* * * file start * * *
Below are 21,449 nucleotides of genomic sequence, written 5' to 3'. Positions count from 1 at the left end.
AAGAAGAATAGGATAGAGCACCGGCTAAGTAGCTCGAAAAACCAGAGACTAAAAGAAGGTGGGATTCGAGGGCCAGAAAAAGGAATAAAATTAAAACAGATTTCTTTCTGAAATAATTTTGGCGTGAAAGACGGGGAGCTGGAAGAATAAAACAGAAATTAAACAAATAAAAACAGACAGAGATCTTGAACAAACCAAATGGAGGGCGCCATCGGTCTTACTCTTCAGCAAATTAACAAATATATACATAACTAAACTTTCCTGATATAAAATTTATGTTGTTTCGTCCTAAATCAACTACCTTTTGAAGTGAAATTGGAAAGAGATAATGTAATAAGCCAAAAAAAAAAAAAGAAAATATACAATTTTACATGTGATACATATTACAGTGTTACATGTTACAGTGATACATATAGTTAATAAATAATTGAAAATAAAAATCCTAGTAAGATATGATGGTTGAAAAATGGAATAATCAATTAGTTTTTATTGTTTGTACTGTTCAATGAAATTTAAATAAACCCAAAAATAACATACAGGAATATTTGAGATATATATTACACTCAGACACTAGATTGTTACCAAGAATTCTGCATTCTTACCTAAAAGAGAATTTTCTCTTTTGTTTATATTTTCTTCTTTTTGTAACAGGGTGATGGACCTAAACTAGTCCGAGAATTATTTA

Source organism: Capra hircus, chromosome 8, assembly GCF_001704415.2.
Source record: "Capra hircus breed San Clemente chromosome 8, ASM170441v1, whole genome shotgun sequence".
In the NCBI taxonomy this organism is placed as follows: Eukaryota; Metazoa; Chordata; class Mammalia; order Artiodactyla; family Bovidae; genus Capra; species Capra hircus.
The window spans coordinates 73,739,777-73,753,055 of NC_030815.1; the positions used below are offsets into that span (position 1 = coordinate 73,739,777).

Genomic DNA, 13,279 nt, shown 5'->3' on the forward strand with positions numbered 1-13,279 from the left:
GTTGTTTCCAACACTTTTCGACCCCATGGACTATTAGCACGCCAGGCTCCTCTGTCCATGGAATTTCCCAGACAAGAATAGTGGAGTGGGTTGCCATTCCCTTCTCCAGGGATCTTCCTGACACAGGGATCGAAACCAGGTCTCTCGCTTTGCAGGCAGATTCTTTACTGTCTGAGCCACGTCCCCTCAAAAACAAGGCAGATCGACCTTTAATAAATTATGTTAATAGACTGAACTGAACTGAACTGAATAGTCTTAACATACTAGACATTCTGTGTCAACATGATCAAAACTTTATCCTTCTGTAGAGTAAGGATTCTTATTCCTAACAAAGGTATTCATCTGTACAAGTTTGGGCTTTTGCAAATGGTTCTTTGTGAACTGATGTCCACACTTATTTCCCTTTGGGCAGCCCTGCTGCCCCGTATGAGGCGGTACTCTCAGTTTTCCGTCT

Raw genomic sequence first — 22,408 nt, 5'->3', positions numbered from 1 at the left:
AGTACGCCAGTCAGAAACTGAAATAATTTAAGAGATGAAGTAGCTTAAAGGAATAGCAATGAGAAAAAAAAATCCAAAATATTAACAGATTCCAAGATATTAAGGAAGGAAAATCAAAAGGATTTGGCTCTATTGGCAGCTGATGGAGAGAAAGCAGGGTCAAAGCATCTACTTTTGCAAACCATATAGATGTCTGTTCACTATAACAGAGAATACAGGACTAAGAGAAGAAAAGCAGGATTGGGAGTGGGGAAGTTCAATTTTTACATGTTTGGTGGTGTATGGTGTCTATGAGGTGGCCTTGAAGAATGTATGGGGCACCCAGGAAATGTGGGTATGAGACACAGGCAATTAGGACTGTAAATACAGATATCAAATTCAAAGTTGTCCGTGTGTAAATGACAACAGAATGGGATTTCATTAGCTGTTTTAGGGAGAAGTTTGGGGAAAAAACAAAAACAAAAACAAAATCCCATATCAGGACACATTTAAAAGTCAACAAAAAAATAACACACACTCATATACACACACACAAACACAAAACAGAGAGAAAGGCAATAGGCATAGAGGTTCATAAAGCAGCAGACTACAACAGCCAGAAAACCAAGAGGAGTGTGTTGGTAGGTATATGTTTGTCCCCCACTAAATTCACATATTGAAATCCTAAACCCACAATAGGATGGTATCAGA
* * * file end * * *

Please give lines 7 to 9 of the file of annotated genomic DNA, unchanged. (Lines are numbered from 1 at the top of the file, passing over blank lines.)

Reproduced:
Genomic DNA, 13,279 nt, shown 5'->3' on the forward strand with positions numbered 1-13,279 from the left:
GTTGTTTCCAACACTTTTCGACCCCATGGACTATTAGCACGCCAGGCTCCTCTGTCCATGGAATTTCCCAGACAAGAATAGTGGAGTGGGTTGCCATTCCCTTCTCCAGGGATCTTCCTGACACAGGGATCGAAACCAGGTCTCTCGCTTTGCAGGCAGATTCTTTACTGTCTGAGCCACGTCCCCTCAAAAACAAGGCAGATCGACCTTTAATAAATTATGTTAATAGACTGAACTGAACTGAACTGAATAGTCTTAACATACTAGACATTCTGTGTCAACATGATCAAAACTTTATCCTTCTGTAGAGTAAGGATTCTTATTCCTAACAAAGGTATTCATCTGTACAAGTTTGGGCTTTTGCAAATGGTTCTTTGTGAACTGATGTCCACACTTATTTCCCTTTGGGCAGCCCTGCTGCCCCGTATGAGGCGGTACTCTCAGTTTTCCGTCT

Raw genomic sequence first — 22,408 nt, 5'->3', positions numbered from 1 at the left: